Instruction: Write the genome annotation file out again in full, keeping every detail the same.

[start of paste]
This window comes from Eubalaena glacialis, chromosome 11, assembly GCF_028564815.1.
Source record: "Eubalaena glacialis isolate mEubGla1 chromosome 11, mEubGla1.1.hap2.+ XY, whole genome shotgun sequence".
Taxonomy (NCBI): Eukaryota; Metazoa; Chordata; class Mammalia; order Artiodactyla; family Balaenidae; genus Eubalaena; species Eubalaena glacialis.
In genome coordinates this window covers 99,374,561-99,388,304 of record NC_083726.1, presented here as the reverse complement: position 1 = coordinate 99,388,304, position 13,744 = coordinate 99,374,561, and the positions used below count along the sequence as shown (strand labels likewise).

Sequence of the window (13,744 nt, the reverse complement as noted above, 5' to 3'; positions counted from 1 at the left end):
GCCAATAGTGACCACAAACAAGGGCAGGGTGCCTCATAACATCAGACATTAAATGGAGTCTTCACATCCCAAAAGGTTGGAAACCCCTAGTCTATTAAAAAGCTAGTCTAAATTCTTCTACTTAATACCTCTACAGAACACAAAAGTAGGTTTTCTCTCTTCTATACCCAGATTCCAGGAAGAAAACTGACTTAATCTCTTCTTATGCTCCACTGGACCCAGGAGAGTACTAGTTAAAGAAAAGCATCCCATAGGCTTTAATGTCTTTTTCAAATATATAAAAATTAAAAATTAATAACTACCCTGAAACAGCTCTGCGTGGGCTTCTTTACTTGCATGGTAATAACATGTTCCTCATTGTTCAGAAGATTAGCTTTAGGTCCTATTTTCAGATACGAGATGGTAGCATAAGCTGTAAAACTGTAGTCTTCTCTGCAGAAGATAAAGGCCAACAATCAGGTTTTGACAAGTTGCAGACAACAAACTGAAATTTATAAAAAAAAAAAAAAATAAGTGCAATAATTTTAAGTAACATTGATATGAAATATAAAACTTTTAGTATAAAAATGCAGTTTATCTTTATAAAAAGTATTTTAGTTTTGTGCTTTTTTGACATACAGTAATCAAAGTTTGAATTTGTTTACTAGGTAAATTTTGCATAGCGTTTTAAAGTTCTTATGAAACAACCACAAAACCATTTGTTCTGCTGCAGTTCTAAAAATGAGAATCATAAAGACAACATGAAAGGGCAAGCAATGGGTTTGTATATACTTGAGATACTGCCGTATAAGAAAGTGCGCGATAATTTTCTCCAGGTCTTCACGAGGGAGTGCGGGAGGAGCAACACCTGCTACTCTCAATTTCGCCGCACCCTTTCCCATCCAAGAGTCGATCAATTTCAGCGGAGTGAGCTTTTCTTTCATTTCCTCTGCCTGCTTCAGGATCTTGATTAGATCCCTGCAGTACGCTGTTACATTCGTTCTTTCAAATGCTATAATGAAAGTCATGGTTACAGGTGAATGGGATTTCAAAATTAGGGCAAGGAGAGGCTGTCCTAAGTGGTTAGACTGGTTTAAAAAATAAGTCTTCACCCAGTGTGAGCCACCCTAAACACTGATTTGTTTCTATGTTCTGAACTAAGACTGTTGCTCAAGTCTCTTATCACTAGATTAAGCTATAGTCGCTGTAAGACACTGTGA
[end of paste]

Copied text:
This window comes from Eubalaena glacialis, chromosome 11, assembly GCF_028564815.1.
Source record: "Eubalaena glacialis isolate mEubGla1 chromosome 11, mEubGla1.1.hap2.+ XY, whole genome shotgun sequence".
Taxonomy (NCBI): Eukaryota; Metazoa; Chordata; class Mammalia; order Artiodactyla; family Balaenidae; genus Eubalaena; species Eubalaena glacialis.
In genome coordinates this window covers 99,374,561-99,388,304 of record NC_083726.1, presented here as the reverse complement: position 1 = coordinate 99,388,304, position 13,744 = coordinate 99,374,561, and the positions used below count along the sequence as shown (strand labels likewise).

Sequence of the window (13,744 nt, the reverse complement as noted above, 5' to 3'; positions counted from 1 at the left end):
GCCAATAGTGACCACAAACAAGGGCAGGGTGCCTCATAACATCAGACATTAAATGGAGTCTTCACATCCCAAAAGGTTGGAAACCCCTAGTCTATTAAAAAGCTAGTCTAAATTCTTCTACTTAATACCTCTACAGAACACAAAAGTAGGTTTTCTCTCTTCTATACCCAGATTCCAGGAAGAAAACTGACTTAATCTCTTCTTATGCTCCACTGGACCCAGGAGAGTACTAGTTAAAGAAAAGCATCCCATAGGCTTTAATGTCTTTTTCAAATATATAAAAATTAAAAATTAATAACTACCCTGAAACAGCTCTGCGTGGGCTTCTTTACTTGCATGGTAATAACATGTTCCTCATTGTTCAGAAGATTAGCTTTAGGTCCTATTTTCAGATACGAGATGGTAGCATAAGCTGTAAAACTGTAGTCTTCTCTGCAGAAGATAAAGGCCAACAATCAGGTTTTGACAAGTTGCAGACAACAAACTGAAATTTATAAAAAAAAAAAAAAATAAGTGCAATAATTTTAAGTAACATTGATATGAAATATAAAACTTTTAGTATAAAAATGCAGTTTATCTTTATAAAAAGTATTTTAGTTTTGTGCTTTTTTGACATACAGTAATCAAAGTTTGAATTTGTTTACTAGGTAAATTTTGCATAGCGTTTTAAAGTTCTTATGAAACAACCACAAAACCATTTGTTCTGCTGCAGTTCTAAAAATGAGAATCATAAAGACAACATGAAAGGGCAAGCAATGGGTTTGTATATACTTGAGATACTGCCGTATAAGAAAGTGCGCGATAATTTTCTCCAGGTCTTCACGAGGGAGTGCGGGAGGAGCAACACCTGCTACTCTCAATTTCGCCGCACCCTTTCCCATCCAAGAGTCGATCAATTTCAGCGGAGTGAGCTTTTCTTTCATTTCCTCTGCCTGCTTCAGGATCTTGATTAGATCCCTGCAGTACGCTGTTACATTCGTTCTTTCAAATGCTATAATGAAAGTCATGGTTACAGGTGAATGGGATTTCAAAATTAGGGCAAGGAGAGGCTGTCCTAAGTGGTTAGACTGGTTTAAAAAATAAGTCTTCACCCAGTGTGAGCCACCCTAAACACTGATTTGTTTCTATGTTCTGAACTAAGACTGTTGCTCAAGTCTCTTATCACTAGATTAAGCTATAGTCGCTGTAAGACACTGTGA